Just Trial and Error: Conversations on Consciousness
2010, UK, Alex Gabbay, 62 min.
Includes a post-screening discussion
Douglas Irving Repetto, whose works include sculpture, installation, performance, recordings, and software, engages with NYU Professor of Psychology Scott Barry Kaufman after a screening of the new film Just Trial and Error.
Douglas Irving Repetto
Douglas Irving Repetto is an artist and teacher. His work, including sculpture, installation, performance, recordings, and software is presented internationally. He is the founder of a number of art/community-oriented groups including dorkbot: people doing strange things with electricity, ArtBots: The Robot Talent Show, an international art exhibition for robotic art and art-making robots, organism: making art with living systems, and the music-dsp mailing list and website. Douglas is Director of Research at the Columbia University Computer Music Center and lives in New York City.
Scott Barry Kaufman
Scott Barry Kaufman is a cognitive scientist and personality psychologist interested in the nature, measurement, and development of intelligence, creativity, imagination and personality. He is an Adjunct Assistant Professor of Psychology at New York University, Co-founder of The Creativity Post, a non-profit web platform that features quality content on creativity, innovation and imagination, and Chief Science Officer of The Future Project, an educational reform movement that aims to inspire young Americans through dynamic partnerships. Kaufman is also a contributing writer to Psychology Today, Harvard Business Review, and Huffington Post.
About the Film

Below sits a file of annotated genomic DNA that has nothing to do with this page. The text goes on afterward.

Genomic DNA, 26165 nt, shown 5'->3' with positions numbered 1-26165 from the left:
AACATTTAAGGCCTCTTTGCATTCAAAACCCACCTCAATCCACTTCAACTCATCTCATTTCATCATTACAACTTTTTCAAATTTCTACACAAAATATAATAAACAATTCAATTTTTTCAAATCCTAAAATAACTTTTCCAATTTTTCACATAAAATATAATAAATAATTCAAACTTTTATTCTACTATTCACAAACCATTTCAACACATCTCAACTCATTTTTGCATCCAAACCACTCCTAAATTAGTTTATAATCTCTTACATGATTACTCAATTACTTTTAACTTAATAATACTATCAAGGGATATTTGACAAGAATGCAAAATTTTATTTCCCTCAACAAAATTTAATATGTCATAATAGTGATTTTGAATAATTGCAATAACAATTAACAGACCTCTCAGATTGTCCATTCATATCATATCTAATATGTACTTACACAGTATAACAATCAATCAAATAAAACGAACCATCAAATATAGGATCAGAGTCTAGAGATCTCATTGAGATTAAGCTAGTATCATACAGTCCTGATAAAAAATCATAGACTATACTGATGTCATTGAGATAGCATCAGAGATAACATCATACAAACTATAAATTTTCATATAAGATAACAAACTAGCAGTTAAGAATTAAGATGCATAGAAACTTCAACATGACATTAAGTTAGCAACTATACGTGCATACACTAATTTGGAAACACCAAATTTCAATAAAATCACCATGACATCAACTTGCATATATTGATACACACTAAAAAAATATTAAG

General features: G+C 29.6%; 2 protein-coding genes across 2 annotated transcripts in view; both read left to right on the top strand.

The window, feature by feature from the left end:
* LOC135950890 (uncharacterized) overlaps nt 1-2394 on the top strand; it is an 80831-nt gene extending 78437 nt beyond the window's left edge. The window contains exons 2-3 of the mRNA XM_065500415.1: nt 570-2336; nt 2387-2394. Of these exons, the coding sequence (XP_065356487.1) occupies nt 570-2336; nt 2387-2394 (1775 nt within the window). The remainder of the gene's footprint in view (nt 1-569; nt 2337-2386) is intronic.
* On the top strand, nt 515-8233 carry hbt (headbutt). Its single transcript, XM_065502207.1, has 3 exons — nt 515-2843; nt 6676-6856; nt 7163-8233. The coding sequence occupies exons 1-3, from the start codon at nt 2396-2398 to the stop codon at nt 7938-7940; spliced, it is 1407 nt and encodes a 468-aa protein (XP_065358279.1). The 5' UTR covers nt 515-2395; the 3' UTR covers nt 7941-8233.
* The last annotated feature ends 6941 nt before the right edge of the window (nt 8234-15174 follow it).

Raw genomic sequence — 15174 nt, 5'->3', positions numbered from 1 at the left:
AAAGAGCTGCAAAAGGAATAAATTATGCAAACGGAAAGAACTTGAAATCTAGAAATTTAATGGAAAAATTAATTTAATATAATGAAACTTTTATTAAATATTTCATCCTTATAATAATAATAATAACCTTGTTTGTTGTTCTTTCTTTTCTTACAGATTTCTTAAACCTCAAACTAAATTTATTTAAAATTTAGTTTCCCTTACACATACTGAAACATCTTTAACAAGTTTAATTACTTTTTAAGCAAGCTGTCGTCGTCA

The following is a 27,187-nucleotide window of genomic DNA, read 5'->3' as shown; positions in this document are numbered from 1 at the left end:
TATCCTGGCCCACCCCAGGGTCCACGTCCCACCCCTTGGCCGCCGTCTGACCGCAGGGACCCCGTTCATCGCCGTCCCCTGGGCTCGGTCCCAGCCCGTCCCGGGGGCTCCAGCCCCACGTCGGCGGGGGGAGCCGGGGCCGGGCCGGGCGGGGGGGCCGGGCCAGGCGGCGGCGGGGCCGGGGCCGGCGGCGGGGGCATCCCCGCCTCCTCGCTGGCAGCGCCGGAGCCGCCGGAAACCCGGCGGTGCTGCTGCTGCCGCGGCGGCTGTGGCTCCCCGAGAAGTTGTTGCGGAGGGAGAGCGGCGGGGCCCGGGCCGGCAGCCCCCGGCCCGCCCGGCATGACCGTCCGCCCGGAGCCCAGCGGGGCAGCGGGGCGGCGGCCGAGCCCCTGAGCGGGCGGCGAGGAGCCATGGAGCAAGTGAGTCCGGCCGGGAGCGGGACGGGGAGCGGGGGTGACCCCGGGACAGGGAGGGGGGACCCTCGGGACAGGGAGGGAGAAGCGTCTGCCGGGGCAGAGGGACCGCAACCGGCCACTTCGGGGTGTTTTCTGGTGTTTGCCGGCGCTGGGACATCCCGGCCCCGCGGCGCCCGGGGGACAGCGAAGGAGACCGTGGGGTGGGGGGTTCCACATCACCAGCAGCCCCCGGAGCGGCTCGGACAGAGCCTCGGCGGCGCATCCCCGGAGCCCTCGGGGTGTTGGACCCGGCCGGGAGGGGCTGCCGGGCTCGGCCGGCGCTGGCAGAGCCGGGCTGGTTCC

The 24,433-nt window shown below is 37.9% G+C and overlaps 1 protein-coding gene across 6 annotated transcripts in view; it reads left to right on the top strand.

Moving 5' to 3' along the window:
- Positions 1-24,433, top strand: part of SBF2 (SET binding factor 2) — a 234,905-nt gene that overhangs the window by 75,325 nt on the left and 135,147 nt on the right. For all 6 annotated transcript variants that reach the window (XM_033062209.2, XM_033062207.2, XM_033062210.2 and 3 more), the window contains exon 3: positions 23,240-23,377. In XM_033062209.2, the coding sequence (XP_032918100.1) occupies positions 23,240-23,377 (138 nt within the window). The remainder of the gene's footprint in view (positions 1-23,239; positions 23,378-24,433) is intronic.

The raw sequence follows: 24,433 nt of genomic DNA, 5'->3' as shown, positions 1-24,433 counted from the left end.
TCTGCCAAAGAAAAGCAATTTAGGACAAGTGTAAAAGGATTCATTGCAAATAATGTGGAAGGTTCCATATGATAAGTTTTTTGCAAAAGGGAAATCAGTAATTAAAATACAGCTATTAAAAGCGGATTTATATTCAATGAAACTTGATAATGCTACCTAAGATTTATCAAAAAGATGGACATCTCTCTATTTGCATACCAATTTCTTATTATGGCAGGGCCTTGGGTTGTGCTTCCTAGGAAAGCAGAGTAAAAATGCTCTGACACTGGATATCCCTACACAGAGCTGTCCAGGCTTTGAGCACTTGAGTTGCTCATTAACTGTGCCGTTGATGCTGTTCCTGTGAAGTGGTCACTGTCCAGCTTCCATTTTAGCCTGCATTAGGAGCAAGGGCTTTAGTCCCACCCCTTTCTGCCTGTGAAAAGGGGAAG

What do art and science have to say about consciousness? Perhaps no aspect of the mind is more familiar or more puzzling than consciousness – it is something that has defied definition. Yet our conscious experience of self and the world is what shapes us and our history.
In an attempt to understand consciousness, filmmaker Alex Gabbay invites sculptor Antony Gormley, eminent neuroscientists Prof Brian Butterworth and Dr. Beau Lotto and internet entrepreneur Twain Luu – whose study of the 'global brain' makes fascinating reading – to explore its meaning and how it affects their area of work.
Structured in a non-linear way, the four protagonists present insights on the human brain, global consciousness, the role of the internet, perception, the space art occupies, etc. While the subjects weave in and out of each other to create the arguments, each interviewee has his or her own narrative arc. Set against a lingering score by Wajid Yaseen and witty use of visual material, the film flows like ‘a stream of consciousness,’ unfolding its own narrative from captivating interviews.
Antony Gormley is Britain’s most prominent sculptor. Gormley is a Turner prize winner and the creator of the Angel of the North, Another Place, One Another on the Fourth Plinth, in London’s Trafalgar Square, among many others. According to Gormley, his work is more about metaphysics, perception and matters of consciousness than it is about art. Gormley’s work has been the subject of several BBC documentaries.
Dr. Beau Lotto is a perceptual neuroscientist. A reader in neuroscience and head of Lottolab in University College London, Dr. Lotto is doing ground-breaking work on perception by combining art and science to show how people literally 'make sense' and create meaning. Dr. Beau Lotto has contributed to programs on Channel 4, BBC, Discovery and National Geographic channels.
Professor Brian Butterworth is a cognitive neuroscientist. A highly esteemed British Professor of Cognitive Neuropsychology at University College London, Prof Butterworth's approach has been to explore how our innate sense of numbers contributes to our perception of the world and how numbers have been central to the evolution of human society.
Twain Luu is an internet entrepreneur, the founder of an internet company which develops qualitative and quantitative tools for the web, or the conscious web, wherein information can be more readily contextualized. According to Twain, Sir Tim Berners-Lee's constructs of the semantic web are incomplete. Its forms and structures of contextualization are still not sufficiently qualitative.